Gill Atkinson, acting British High Commissioner, hosted a gathering of members of Nigeria’s disability rights community and their advocates as well as representatives of the diplomatic community in Abuja.
The theme for the event was the progressing the SDGs with and for persons with disabilities – aligning with International Day’s theme this year.
Attendees were treated to panel discussions which included key reflections from Mr James Lalu, the Executive Secretary to the National Commission for Persons with Disabilities and Mr Jake Epelle, CEO to TAF Africa alongside a performance by the Deaf Can Dance group.
The forum was also an opportunity to spotlight women leaders in the disability space, and to learn about the particular Health and Social Care challenges faced by women living with disabilities in Nigeria which is especially relevant during 16 Days of Activism.
Acting High Commissioner, Gill Atkinson said:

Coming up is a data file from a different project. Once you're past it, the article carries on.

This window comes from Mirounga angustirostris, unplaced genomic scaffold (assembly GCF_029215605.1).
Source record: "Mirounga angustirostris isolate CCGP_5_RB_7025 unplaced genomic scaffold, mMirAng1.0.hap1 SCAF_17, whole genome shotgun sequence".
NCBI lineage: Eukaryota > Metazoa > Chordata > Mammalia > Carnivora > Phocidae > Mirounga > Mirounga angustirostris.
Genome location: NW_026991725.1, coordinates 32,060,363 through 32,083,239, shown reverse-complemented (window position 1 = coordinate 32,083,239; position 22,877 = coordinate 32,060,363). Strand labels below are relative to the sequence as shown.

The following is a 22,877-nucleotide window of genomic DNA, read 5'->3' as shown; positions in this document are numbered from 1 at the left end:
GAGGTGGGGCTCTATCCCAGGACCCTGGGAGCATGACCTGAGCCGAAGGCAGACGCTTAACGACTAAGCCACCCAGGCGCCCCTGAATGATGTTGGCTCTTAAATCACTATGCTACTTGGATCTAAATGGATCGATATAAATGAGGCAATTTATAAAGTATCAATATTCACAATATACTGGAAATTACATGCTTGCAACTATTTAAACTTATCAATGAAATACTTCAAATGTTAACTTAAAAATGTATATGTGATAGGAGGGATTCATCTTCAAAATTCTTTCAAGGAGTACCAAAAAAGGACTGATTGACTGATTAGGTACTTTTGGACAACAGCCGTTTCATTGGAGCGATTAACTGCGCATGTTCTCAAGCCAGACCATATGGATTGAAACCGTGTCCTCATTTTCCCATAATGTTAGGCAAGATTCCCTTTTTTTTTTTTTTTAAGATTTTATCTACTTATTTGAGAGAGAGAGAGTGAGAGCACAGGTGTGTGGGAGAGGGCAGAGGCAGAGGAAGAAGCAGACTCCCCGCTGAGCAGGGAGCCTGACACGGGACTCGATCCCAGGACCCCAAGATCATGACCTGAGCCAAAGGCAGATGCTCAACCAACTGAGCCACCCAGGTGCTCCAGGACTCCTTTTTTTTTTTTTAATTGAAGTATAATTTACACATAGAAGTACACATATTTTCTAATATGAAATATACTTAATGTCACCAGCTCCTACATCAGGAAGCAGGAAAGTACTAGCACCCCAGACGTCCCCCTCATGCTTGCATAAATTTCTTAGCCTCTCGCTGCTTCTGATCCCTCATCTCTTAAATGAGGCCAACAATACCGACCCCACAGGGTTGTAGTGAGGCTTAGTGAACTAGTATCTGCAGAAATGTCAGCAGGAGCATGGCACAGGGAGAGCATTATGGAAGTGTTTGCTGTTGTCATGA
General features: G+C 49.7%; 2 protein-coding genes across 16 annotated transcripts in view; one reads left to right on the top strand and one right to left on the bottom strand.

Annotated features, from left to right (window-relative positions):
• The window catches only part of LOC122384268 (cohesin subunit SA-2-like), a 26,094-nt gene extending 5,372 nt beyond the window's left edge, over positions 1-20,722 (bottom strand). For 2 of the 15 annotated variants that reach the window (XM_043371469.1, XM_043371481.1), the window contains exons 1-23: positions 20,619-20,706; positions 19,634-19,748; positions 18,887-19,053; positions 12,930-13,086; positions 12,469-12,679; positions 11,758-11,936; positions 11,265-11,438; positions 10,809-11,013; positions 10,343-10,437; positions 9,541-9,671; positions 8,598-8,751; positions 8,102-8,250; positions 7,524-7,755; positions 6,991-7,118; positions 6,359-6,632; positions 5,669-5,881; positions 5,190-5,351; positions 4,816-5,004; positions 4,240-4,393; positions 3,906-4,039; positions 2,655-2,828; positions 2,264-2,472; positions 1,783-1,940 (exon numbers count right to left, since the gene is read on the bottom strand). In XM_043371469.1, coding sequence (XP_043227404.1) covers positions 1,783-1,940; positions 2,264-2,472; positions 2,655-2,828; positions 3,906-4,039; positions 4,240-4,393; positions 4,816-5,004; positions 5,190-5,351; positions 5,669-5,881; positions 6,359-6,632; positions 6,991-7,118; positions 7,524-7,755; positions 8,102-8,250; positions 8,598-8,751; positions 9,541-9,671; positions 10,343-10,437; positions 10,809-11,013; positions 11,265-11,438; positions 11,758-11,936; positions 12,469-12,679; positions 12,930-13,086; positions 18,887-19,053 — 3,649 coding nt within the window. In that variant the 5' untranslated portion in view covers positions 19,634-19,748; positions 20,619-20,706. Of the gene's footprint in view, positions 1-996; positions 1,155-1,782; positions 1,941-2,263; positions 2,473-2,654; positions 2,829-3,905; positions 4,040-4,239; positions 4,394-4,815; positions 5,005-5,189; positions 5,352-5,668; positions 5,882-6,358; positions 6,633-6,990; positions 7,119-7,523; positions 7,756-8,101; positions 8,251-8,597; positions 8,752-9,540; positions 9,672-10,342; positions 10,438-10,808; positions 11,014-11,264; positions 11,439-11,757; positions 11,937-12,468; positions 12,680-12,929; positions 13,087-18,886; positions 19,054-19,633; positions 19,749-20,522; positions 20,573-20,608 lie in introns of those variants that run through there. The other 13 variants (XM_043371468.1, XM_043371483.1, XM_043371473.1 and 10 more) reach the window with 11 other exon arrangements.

‘As I prepare to leave Nigeria, it was a priority for me that the final event I host should be one that brings the spotlight onto the challenges faced by the disabled community in Nigeria. I live with a disability myself and I know that, even with a good employer and a strong legal framework, it can be extremely challenging for people with disabilities to fulfil their capabilities and potential.
“It is particularly shocking that it is estimated that only 12% of children with disabilities are in education. I know from my own experience that people with disabilities can and do make a full contribution to society – I hope that by speaking out I can help make a positive impact in Nigeria.
“While legal developments are part of the necessary change, it is also vital that this is mirrored by culture and attitude changes too.’
More shocking reports
There are no accurate figures on disability in Nigeria, but millions of people have disabilities.
It is estimated that unemployment rates are over 60% against a national rate of 21.5% and that only 12% of children are in education compared with 57% for those without.
Women with disabilities are also up to four times more likely than other women to experience violence.
The Government of Nigeria has ratified the United Nation Convention on the Rights of Persons with Disabilities UNCRPD and passed the Discrimination Against Persons with Disabilities (Prohibition) Act in 2018.
In 2015, the Government also passed the Violence Against Persons (Prohibition) Act.